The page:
Mosborough: Forgotten Sheffield village has the best of both worlds

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The sleepy village of Mosborough is rarely the focus of national media attention.

But, after Labour suffered a crushing defeat in a Sheffield Council by-election last Thursday, losing a seat just weeks after a Jeremy Corbyn rally in the city centre attracted thousands of supporters, the suburb suddenly hit the headlines.

Mosborough High Street.

Mosborough High Street.

The election was to replace Isobel Bowler, a popular Labour councillor in the Mosborough ward, who died in June.

In May, Labour won all three seats in the ward, with the Lib Dems languishing in fourth place behind Ukip and the Conservatives.

But last week Liberal Democrat candidate Gail Smith won on an 11-point lead.

Ms Smith had previously served as councillor for Mosborough for four years, but was voted out in 2012 as city residents rejected her party’s role in the Coalition Government.

St Mark's Church, Mosborough.

St Mark's Church, Mosborough.

Despite Sheffield city centre rallying behind Corbyn, is it really a surprise that the former Derbyshire village of Mosborough – which only became part of Sheffield in 1967 – did not?

Coun Gail Smith said many Mosborough residents feel the Labour-controlled city council has neglected the village for years.

“The fact that more than 150 issues have been reported to me in the last week alone shows just how neglected this area has been,” she said.

But Coun Smith does not agree that she owes her victory to the ‘Corbyn effect’. “A lot of people have been saying that I only won the seat because Labour voters don’t like Corbyn.



“The fact is I worked hard for this area last time I was a councillor and I worked extremely hard on my campaign for re-election.

“I actually live in the Mosborough ward too, unlike the Labour candidate – who lived 20 miles away in Stocksbridge.

“Regardless of party politics, people want to be represented by somebody who actually knows the area.”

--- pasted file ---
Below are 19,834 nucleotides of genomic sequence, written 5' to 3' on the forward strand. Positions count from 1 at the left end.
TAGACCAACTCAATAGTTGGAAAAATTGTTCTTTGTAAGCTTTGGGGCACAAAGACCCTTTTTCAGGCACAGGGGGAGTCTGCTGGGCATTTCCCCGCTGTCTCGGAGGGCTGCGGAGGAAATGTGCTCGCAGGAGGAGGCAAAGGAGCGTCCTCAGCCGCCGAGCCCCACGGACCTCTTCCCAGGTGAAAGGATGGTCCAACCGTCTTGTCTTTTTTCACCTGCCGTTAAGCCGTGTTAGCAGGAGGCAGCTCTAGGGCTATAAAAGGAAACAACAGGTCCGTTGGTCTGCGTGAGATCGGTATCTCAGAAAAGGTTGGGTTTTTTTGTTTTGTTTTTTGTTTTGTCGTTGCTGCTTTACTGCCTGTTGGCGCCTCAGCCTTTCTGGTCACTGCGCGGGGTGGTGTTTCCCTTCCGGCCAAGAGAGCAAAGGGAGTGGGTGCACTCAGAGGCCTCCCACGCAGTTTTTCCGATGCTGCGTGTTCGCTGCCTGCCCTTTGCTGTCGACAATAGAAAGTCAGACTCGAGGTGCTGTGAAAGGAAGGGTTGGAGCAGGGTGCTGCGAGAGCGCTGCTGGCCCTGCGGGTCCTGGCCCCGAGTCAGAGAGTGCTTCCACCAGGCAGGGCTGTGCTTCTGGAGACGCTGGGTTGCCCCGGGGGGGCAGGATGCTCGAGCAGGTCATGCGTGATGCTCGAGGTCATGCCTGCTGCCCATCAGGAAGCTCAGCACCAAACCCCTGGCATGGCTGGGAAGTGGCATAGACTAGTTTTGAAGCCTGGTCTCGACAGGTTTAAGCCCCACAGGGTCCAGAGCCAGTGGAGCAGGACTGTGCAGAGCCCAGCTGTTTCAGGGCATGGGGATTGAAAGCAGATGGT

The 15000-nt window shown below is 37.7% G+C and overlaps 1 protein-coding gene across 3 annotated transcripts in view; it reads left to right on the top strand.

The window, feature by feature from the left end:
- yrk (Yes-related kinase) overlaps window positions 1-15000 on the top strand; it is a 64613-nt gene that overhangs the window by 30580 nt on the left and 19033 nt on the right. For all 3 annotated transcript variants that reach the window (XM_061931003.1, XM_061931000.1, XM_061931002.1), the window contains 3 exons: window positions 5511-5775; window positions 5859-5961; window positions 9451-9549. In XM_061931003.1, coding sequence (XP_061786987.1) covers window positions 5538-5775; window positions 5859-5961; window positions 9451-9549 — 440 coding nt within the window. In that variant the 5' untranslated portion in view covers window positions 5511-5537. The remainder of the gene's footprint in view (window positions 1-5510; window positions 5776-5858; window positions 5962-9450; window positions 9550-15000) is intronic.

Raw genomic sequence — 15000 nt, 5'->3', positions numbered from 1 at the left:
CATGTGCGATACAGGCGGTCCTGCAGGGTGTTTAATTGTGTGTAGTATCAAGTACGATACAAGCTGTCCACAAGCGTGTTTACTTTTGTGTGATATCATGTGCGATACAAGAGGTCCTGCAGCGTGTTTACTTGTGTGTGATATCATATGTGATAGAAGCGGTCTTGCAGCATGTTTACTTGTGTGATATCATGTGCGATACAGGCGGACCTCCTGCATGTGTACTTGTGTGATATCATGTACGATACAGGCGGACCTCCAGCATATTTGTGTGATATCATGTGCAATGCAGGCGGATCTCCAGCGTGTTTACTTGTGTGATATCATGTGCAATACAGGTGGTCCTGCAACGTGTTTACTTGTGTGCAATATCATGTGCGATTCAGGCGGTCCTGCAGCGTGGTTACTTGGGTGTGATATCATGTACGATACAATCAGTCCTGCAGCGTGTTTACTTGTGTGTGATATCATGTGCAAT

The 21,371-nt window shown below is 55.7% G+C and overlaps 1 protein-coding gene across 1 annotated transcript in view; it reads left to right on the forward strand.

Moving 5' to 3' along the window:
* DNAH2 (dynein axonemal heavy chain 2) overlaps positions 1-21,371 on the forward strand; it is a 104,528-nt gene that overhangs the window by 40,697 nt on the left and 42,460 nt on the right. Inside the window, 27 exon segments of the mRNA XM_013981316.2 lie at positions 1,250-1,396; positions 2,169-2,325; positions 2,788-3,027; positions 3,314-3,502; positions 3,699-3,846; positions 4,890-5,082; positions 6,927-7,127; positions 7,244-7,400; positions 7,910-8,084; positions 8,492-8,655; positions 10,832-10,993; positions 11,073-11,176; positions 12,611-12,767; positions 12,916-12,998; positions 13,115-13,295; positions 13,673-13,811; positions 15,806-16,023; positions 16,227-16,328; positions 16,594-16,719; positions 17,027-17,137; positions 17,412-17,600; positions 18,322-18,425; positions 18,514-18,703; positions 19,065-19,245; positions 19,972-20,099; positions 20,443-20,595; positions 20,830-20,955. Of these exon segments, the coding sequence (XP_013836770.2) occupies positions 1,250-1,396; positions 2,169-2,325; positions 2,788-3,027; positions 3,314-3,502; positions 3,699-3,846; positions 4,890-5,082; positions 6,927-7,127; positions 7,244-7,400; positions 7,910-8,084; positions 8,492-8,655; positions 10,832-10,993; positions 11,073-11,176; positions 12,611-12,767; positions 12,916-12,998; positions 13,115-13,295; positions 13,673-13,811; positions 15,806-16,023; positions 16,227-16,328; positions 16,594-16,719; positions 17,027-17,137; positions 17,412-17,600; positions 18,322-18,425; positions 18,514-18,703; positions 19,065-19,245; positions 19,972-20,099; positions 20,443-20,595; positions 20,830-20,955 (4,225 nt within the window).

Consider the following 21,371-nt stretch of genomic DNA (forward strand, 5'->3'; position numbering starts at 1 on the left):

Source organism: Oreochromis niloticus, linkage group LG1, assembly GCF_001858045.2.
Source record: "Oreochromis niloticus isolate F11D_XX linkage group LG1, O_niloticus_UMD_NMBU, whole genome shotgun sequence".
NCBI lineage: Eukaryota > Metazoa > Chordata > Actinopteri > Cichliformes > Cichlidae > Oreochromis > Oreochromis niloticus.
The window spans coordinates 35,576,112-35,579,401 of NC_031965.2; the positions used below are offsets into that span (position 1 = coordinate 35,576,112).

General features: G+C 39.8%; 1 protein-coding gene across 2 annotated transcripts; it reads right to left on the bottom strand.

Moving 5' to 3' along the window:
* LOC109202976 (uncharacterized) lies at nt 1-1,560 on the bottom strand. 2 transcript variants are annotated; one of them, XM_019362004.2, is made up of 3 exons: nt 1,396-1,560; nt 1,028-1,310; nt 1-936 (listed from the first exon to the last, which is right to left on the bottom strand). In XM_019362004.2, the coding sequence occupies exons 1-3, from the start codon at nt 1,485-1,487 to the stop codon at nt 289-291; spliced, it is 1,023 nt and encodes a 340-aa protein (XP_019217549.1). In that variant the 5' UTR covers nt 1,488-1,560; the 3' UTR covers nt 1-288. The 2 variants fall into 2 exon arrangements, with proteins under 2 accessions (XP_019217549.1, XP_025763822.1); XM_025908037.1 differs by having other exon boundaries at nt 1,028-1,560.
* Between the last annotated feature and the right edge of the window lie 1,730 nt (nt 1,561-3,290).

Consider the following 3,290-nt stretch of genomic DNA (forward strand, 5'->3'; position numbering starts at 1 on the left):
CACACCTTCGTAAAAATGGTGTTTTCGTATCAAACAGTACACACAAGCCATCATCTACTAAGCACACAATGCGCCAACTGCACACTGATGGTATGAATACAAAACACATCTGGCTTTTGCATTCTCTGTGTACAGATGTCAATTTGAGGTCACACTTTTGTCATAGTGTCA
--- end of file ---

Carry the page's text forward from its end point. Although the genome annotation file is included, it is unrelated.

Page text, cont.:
For lifelong Mosborough resident Christine Yeardley, aged 65, who remembers the Debyshire days, she agrees the village sometimes feels like it has been forgotten.

She said: “It sometimes feels like things that happen in the rest of the city take a while to come to Mosborough.”

Despite grumbles about being forgotten, speaking to residents and business owners is, on the whole, a very positive experience.

Villagers speak of a tight-knit community which supports its independent businesses, shops and pubs.

Many speak of the delightful countryside nearby and a sense of belonging and knowing one another.

In the short drive from the city centre to Mosborough, things do change noticeably. While walking the streets, for instance, locals offer a cheery ‘hello’ as they pass – a tradition long-lost in the middle of Sheffield.

The streets are tidy too, while there are some grand buildings along with a plethora of pubs, eateries and shops.

For Mark Froggatt, aged 20, Mosborough strikes the perfect balance between city and country.

Shop assistant Mark said: “There’s not loads to do in Mosborough for a young person. However, you’re a 20-minute drive from the city centre and a few minutes’ walk into beautiful countryside. You get the best of both worlds really, I’ve always been very happy here.”

After falling in love with the village, Louise Bateman, 46, opened The Little Bean Bag café on the High Street in December.

“For a small village we have so many independent businesses and shops,” she said. “More importantly, people in the village support their local business, which is so important. Mosborough residents look out for each other, they support each other and everybody knows each other.

“But even if people don’t know each other, they’ll still say hello.

“It’s a friendly place with such an amazing community spirit.”

Kathleen Jones, a regular at the café, said she has always liked Mosborough life.

She said: “People are very friendly here, everyone’s always up for a chat and a laugh – that’s why I like it so much.”

Coun Gail Smith said she was ‘delighted’ to be representing the ward again and said she has high hopes for its future.

“The Mosborough ward is a very special place and I am so happy to represent it again. I can’t promise to solve everybody’s problems, but I can try.

“I want to say a big thank you to everybody to the people of Mosborough for giving me the opportunity to work with them for them.”

Gail said she will be out and about in the coming weeks and plans to announce drop-in sessions and meetings with residents. Email for details.